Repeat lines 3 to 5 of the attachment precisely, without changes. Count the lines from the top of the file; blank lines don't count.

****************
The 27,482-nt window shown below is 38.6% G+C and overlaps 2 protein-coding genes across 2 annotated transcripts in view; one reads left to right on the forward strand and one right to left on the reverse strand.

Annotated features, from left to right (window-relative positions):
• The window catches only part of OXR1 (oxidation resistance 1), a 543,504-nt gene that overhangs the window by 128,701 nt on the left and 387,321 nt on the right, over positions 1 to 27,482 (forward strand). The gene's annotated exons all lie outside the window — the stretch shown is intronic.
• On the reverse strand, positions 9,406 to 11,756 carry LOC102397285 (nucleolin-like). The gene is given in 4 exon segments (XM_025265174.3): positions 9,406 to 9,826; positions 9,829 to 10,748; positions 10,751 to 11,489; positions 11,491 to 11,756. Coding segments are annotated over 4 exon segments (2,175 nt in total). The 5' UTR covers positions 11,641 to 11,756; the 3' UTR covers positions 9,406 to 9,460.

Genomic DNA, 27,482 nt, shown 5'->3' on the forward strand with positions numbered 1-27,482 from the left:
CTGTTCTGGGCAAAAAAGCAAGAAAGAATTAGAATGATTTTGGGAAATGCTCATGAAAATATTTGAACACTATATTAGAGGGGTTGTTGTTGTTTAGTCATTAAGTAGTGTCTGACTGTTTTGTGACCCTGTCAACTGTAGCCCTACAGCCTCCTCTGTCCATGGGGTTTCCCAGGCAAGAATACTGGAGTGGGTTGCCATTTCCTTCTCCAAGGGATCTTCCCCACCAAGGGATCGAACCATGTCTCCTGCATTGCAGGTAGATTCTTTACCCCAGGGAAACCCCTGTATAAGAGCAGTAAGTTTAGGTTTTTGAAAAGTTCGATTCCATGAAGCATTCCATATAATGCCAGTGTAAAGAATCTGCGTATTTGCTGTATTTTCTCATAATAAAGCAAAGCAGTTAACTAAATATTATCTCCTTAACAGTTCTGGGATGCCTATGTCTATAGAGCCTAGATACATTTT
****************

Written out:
• The window catches only part of OXR1 (oxidation resistance 1), a 543,504-nt gene that overhangs the window by 128,701 nt on the left and 387,321 nt on the right, over positions 1 to 27,482 (forward strand). The gene's annotated exons all lie outside the window — the stretch shown is intronic.
• On the reverse strand, positions 9,406 to 11,756 carry LOC102397285 (nucleolin-like). The gene is given in 4 exon segments (XM_025265174.3): positions 9,406 to 9,826; positions 9,829 to 10,748; positions 10,751 to 11,489; positions 11,491 to 11,756. Coding segments are annotated over 4 exon segments (2,175 nt in total). The 5' UTR covers positions 11,641 to 11,756; the 3' UTR covers positions 9,406 to 9,460.

Genomic DNA, 27,482 nt, shown 5'->3' on the forward strand with positions numbered 1-27,482 from the left: